This transcript has been edited for clarity.
This is the Medscape Psychiatry Minute. I'm Dr Peter Yellowlees.
Oral naltrexone has shown limited effectiveness for treatment of opioid use disorder due to poor adherence, whereas long-acting injection naltrexone (XR-naltrexone) administered monthly has been shown to be superior to placebo in reducing opioid use over 6 months of treatment.
A team of investigatorsfrom Columbia University in New York has performed an open-label trial comparing the outcomes of patients with opioid use disorder treated with XR-naltrexone or oral naltrexone in combination with behavioral therapy. A total of 60 opioid-dependent adults completed inpatient opioid withdrawal and were transitioned to oral naltrexone.
They were stratified by severity of opioid use and randomly assigned to continue treatment with oral naltrexone (n = 32) or XR-naltrexone (n = 28) for 24 weeks. All participants received weekly behavioral therapy to support treatment and adherence to naltrexone. The researchers found that patients receiving XR-naltrexone had twice the rate of treatment retention at 6 months compared with those taking oral naltrexone.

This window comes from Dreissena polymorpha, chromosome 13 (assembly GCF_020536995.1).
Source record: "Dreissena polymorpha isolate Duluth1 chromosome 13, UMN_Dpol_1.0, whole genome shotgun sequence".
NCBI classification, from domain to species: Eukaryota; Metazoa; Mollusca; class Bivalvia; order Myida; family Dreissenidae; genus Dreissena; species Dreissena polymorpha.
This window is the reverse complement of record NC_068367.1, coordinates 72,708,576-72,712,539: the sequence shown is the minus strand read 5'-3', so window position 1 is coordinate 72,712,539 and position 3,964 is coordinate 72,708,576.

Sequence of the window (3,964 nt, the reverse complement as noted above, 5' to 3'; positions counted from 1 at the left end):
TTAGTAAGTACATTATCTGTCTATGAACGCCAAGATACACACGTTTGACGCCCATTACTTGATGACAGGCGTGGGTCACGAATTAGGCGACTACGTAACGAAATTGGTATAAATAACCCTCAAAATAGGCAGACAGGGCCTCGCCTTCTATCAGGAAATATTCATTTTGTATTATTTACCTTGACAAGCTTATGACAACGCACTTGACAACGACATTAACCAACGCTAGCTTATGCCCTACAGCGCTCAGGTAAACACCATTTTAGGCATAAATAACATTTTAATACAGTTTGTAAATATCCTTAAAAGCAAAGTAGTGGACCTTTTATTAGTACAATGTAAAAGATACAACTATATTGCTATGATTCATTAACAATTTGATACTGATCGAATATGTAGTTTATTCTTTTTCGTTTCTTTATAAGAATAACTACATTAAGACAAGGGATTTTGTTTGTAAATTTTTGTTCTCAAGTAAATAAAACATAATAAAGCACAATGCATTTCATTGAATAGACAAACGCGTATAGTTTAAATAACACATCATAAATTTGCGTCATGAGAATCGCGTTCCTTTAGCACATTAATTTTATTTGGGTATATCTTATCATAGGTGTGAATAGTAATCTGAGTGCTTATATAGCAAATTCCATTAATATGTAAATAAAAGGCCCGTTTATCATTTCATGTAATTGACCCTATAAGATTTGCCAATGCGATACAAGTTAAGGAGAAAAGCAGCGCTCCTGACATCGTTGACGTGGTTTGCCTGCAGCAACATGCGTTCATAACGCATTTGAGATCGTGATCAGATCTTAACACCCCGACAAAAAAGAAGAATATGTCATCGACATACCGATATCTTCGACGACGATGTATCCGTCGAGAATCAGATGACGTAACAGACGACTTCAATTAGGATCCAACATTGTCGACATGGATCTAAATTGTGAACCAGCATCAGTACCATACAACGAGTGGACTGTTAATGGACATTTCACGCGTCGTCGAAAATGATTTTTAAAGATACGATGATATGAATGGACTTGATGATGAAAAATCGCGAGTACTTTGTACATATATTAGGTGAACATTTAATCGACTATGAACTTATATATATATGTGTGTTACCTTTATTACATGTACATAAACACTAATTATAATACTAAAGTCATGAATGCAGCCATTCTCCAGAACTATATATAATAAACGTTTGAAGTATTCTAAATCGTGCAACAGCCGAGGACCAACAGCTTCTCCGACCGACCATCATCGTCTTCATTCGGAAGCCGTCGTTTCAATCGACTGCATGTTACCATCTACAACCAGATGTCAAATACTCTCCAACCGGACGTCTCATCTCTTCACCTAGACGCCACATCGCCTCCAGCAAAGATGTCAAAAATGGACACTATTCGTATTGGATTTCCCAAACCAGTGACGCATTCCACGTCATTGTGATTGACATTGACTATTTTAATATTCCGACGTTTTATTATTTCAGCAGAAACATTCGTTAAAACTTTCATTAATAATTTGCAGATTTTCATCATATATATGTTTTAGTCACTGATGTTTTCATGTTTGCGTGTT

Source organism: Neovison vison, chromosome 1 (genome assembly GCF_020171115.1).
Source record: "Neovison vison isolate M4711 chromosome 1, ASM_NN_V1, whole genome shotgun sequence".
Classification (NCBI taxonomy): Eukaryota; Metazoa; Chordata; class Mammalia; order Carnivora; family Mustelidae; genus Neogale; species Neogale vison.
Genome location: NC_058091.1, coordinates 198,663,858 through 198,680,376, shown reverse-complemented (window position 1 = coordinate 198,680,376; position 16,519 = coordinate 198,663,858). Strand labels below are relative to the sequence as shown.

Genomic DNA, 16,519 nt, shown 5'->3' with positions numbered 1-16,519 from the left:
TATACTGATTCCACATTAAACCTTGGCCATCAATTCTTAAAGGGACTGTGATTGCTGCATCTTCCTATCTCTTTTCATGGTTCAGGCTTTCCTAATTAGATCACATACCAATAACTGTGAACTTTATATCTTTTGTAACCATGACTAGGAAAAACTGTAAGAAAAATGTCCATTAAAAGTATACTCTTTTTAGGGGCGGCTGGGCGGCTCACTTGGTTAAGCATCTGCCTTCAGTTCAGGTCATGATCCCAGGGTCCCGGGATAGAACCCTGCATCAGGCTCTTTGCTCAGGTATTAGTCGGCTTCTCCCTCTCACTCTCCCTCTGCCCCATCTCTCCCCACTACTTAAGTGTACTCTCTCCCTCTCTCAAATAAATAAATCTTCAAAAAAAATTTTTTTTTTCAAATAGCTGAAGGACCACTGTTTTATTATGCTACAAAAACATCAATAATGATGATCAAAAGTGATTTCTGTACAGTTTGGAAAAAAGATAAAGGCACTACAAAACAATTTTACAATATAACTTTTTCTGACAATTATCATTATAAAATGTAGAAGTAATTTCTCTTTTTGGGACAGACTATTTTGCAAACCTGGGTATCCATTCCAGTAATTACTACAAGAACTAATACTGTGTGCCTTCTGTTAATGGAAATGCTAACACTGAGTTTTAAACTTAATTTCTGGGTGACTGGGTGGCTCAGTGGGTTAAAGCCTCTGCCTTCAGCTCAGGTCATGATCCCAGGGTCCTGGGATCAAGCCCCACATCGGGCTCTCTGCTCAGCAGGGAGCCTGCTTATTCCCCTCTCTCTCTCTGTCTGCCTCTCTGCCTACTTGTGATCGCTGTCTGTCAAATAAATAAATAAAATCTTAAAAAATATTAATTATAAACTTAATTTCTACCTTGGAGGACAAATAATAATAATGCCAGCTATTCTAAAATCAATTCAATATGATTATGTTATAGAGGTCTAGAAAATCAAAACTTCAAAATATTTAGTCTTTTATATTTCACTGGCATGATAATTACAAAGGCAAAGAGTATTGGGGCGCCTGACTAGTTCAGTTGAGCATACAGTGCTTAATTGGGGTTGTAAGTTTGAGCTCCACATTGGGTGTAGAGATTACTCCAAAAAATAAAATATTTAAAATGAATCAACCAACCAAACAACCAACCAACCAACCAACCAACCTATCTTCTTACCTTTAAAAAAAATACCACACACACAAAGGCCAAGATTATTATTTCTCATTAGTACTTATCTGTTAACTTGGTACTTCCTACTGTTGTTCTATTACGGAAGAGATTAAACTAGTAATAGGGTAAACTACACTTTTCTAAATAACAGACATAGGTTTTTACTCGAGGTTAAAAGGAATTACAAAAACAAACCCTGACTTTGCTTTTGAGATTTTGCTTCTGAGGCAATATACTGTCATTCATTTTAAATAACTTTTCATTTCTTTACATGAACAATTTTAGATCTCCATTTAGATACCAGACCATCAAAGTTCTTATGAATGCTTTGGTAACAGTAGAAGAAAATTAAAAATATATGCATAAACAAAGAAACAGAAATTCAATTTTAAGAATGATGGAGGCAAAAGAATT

Why is this small, open-label study important? The results support the use of XR-naltrexone combined with behavioral therapy as a more effective treatment than oral naltrexone and behavioral therapy for patients seeking opioid withdrawal and non-agonist treatment.
Most clinicians will be surprised by the size of the difference in the patient outcomes. Although this would seem to be a good reason to change practice, it is worth noting that XR-naltrexone is up to 20 times more expensive than oral naltrexone; therefore, its availability for our patients will likely depend on their insurance status. I suggest that you quote this text when arguing for your prior authorizations or to have exorbitant drug prices reduced.
Thank you for listening to this Medscape Psychiatry Minute. Do continue to enjoy your practice.
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Any views expressed above are the author's own and do not necessarily reflect the views of WebMD or Medscape.
Cite this: Peter M. Yellowlees. Monthly Injectable Naltrexone for Opioid Use Disorder - Medscape - Feb 27, 2019.